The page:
copula


Also found in: Dictionary, Thesaurus, Medical, Encyclopedia, Wikipedia.
References in periodicals archive ?
Although Dolgan lacks double person marking, the fact that Dolgan requires a copula in the past tense is areally significant.
In this article, we introduce a novel Bayesian multivariate model based on the use of parametric copula to account for dependencies between various lines of insurance claims.
One of the consultants mentioned that two other constructions can also be used: one with a copula, one with zero copula, such as the examples below:
William Labov's paper on the missing copula in African-American Vernacular English (AAVE) may translate into this sort of case.
I at first took the title to indicate that Augustine's theology of creation was to be discussed in relation to, and as a product of, earlier thinking on the subject (especially given that the sub-title clearly refers to the development of Augustine's own thought): the "closer connection" version of the copula.
I suspect that multiple choice, identification, and short-answer tests bear much of the responsibility for the valorization of the copula, as do the slogans so dear to our hearts, e.
The correlation between losses is modeled using simple copula, where Franzetti recommends the use of the normal or t-copula.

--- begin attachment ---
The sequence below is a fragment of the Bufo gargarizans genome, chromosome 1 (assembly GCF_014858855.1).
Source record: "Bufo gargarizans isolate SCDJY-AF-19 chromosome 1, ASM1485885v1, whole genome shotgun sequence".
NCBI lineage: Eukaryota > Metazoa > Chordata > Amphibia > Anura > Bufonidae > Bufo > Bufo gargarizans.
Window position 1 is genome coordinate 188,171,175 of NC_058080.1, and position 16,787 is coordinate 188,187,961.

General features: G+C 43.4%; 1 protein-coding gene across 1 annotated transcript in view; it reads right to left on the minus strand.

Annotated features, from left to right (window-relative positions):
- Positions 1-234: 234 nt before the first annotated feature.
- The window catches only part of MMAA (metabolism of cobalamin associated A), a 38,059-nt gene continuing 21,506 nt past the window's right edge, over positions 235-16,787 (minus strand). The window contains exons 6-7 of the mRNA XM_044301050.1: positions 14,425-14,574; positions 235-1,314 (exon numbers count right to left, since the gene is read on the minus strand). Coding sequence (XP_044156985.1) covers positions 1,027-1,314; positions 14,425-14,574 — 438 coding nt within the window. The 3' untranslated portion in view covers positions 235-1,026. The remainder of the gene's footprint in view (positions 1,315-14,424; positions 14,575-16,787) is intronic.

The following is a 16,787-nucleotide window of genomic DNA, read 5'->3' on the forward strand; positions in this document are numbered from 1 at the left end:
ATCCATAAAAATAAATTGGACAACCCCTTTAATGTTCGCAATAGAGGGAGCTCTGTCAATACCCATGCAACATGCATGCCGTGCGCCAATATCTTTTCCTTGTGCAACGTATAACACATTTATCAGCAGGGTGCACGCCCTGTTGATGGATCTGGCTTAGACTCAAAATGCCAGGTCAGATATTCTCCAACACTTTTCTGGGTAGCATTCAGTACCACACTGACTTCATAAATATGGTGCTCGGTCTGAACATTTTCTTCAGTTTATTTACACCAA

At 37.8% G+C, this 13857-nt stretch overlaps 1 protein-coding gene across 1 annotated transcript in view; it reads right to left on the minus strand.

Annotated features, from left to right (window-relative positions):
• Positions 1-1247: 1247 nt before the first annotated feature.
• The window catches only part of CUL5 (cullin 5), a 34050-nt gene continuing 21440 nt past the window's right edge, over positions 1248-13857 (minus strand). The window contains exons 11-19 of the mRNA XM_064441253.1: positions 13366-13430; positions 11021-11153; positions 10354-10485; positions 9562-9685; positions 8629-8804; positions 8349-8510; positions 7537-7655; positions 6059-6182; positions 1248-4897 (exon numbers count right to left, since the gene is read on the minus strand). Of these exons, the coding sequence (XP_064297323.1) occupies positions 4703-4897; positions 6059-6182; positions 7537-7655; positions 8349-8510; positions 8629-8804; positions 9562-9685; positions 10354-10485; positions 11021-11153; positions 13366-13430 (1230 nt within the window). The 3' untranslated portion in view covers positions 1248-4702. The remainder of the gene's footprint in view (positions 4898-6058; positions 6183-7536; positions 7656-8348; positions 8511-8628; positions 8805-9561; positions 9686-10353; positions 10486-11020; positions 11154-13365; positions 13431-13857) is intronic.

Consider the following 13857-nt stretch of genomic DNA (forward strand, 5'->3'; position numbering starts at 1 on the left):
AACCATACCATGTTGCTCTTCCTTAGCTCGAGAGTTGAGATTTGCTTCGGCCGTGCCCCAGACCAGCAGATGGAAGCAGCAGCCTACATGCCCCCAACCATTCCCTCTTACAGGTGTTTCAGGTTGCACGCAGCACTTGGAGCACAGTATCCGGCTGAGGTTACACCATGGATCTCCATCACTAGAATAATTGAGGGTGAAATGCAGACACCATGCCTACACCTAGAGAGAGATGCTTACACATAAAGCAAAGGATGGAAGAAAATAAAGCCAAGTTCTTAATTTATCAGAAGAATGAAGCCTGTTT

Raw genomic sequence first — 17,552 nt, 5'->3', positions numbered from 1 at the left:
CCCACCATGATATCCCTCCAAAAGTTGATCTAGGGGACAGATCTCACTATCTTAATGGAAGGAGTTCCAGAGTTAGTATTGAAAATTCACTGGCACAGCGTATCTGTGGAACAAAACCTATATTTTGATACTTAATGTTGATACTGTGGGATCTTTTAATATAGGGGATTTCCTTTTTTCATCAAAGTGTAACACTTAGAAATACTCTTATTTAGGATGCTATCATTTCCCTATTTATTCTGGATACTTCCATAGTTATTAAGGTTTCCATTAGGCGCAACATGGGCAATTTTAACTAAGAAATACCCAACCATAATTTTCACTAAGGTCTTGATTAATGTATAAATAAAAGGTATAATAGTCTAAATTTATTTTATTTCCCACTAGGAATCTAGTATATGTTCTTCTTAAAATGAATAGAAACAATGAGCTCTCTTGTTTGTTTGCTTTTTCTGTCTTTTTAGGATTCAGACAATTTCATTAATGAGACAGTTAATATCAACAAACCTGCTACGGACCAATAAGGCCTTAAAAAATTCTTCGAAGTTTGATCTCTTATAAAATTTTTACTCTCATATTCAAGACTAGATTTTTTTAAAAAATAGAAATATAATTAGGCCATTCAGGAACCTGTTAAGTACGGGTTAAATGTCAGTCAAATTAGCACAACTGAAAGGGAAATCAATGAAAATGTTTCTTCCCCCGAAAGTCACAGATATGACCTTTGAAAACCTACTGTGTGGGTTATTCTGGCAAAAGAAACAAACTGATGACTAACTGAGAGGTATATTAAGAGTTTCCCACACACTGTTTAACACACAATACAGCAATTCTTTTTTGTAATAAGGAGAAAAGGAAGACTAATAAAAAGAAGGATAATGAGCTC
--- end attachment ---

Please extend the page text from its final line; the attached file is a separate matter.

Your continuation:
2) While discussing the issues around the term "predicate", and the constructions with the verb olema to be in particular, the author claims that "This kind of problem is irrelevant in Russian syntax because the copula is absent from the surface structure, and the adjective or the noun functions as the surface predicate".
pronoun that serves as a copula is unlikely, since in the so-called tripartite sentences we do not find the "copula" pronoun in phrase initial position.
8226; Hedge funds display slightly more than half of the time statistically significant alpha when measured with non-linear copula methods
distinctions Frege had drawn' (70), hazards the opinion that 'Frege's influence can be detected in Wittgenstein's move from copula to form' (109) and deems Wittgenstein's account of the relationship between language and the world to be 'a synthesis of two influences, Frege's and Russell's' (69).